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Published on March 16th, 2008 | by Rahel Bailie


Social network for content professionals

Want to know more about social networking tools but don’t know where to start? Can’t figure out why you might want to use FaceBook but want to understand the social media aspect of it? Want to connect with your content peers in a way that has more depth than a simple listserv? Now is your opportunity.

The Content Wrangler Community ( has set up a new social network for content professionals. This is a social site, very much like a FaceBook experience, where all sorts of content producers – content strategists, technical communicators, medical and science writers, marketing pros, content management gurus, indexers, online community managers, document engineers, information architects, localization and translation pros, e-learning pros, taxonomists, bloggers, documentation and training managers – can come together to discuss issues, ask questions, resolve problems, and explore your profession. It’s much more than a listserv or a blog. What you can do is find, or start, a group about the exact topic that you want to discuss, and eliminate the noise factor that often happens on listservs or forums. By coming together in a specific-topic group, you have the advantage of keeping the discussion focused and on track.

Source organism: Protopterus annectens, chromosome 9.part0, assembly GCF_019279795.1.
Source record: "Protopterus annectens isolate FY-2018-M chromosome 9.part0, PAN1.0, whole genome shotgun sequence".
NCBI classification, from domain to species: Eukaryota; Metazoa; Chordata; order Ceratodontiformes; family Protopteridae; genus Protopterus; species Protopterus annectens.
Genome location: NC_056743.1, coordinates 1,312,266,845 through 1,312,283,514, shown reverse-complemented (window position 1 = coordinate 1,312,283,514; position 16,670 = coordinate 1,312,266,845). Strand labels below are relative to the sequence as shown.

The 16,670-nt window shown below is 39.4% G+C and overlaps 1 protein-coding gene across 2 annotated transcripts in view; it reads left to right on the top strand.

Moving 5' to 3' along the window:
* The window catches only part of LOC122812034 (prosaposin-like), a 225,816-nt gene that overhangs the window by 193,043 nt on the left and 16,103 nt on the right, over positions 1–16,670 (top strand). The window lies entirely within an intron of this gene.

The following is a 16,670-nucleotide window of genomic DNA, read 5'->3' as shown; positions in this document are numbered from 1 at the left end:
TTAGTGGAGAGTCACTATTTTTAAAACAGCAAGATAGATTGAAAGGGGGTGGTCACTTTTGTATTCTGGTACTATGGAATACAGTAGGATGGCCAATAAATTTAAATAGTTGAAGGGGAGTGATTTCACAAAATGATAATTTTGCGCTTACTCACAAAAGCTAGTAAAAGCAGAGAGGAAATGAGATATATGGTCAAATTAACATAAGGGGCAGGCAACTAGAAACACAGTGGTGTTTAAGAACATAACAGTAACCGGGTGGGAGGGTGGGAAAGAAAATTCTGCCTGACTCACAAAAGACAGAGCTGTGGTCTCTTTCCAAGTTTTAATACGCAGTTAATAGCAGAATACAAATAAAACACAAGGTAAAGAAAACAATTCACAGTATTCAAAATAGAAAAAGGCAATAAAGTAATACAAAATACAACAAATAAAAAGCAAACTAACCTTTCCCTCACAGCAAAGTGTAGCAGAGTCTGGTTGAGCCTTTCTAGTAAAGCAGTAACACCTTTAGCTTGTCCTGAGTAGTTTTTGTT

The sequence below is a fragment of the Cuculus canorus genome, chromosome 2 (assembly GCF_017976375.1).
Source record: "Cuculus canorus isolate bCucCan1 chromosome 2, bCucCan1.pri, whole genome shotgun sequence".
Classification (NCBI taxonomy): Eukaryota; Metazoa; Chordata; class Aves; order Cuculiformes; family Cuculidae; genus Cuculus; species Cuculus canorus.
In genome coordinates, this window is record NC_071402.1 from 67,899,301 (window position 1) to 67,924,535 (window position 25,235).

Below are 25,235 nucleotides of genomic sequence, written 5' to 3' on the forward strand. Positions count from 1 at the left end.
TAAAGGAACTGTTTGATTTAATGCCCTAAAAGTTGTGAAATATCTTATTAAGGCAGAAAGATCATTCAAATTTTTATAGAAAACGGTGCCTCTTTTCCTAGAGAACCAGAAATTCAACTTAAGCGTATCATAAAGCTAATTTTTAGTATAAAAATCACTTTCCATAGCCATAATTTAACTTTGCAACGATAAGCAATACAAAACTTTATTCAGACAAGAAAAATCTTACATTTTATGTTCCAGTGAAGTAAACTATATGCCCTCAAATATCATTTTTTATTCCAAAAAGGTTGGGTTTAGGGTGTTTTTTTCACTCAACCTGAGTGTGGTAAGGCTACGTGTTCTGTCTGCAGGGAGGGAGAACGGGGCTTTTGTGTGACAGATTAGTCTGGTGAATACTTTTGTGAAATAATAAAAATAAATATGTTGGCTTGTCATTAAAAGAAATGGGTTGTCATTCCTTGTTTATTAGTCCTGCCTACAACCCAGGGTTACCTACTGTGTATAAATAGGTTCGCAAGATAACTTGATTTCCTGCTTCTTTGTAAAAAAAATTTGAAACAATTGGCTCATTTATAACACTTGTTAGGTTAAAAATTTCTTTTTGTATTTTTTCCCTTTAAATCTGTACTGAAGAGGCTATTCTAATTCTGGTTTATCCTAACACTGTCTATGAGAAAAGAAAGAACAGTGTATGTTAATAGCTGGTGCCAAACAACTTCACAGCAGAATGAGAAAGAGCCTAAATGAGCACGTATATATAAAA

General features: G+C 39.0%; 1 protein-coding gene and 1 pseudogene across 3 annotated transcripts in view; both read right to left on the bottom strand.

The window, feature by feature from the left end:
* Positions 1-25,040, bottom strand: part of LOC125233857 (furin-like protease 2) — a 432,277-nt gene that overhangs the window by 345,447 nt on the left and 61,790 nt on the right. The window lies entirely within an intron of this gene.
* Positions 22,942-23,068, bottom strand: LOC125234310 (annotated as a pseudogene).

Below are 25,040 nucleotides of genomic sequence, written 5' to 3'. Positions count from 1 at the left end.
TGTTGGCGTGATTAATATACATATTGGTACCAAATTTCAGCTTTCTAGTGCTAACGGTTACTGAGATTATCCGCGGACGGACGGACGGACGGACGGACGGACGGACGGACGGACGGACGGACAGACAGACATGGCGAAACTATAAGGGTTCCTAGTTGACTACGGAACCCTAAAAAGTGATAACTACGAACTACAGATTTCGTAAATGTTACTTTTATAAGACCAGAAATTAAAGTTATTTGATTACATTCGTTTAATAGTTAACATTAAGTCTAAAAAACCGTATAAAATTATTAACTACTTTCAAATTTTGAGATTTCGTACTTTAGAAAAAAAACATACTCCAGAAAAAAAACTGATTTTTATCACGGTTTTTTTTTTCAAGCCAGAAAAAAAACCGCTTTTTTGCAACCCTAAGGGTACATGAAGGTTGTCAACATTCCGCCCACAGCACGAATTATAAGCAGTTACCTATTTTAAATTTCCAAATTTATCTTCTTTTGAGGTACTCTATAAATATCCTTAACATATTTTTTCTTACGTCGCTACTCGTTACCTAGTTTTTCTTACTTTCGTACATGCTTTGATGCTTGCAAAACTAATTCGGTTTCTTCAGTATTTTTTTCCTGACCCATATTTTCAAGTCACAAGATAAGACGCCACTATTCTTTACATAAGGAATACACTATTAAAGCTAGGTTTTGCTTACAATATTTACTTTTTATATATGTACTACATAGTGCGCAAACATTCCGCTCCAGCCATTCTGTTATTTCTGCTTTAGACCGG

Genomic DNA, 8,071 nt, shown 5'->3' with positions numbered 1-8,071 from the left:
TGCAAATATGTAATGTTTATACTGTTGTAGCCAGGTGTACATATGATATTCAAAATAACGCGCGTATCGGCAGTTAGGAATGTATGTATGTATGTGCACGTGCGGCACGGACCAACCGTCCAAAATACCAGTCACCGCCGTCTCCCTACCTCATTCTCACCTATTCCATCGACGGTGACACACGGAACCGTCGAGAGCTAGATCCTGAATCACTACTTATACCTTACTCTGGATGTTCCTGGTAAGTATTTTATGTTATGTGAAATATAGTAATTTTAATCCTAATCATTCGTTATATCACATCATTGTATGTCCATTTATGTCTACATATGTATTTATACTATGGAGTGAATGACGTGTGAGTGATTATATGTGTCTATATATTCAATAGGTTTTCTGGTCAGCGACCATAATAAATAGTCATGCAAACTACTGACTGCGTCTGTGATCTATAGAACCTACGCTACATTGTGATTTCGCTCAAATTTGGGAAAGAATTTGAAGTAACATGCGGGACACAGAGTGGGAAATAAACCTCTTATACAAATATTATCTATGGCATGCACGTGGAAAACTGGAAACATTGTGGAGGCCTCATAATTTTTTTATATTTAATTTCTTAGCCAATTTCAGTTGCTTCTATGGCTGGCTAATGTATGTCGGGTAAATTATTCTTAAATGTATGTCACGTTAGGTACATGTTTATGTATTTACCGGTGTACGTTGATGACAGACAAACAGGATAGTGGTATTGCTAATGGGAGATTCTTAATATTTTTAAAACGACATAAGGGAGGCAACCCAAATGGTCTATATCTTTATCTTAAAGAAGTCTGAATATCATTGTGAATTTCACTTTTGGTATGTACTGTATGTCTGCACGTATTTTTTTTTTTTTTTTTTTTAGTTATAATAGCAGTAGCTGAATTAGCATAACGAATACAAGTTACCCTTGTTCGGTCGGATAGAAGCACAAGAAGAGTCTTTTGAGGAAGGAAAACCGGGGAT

I think it fills a void that associations, which would be the usual place one would look to fill this need, have failed to fill. It’s free to join, and you’ll become part of a community of close to 1,000 communicators who have recognized the value of strength in numbers.

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About the Author

Rahel Anne Bailie is a synthesizer of content strategy, requirements analysis, information architecture, and content management to increase the ROI of content. She has consulted for clients in a range of industries, and on several continents, whose aim is to better leverage their content as business assets. Founder of Intentional Design, she is now the Chief Knowledge Officer of London-based Scroll. She is a Fellow of the Society for Technical Communication, she has worked in the content business for over two decades. She is co-author of Content Strategy: Connecting the dots between business, brand, and benefits, and co-editor of The Language of Content Strategy, and is working on her third content strategy book,

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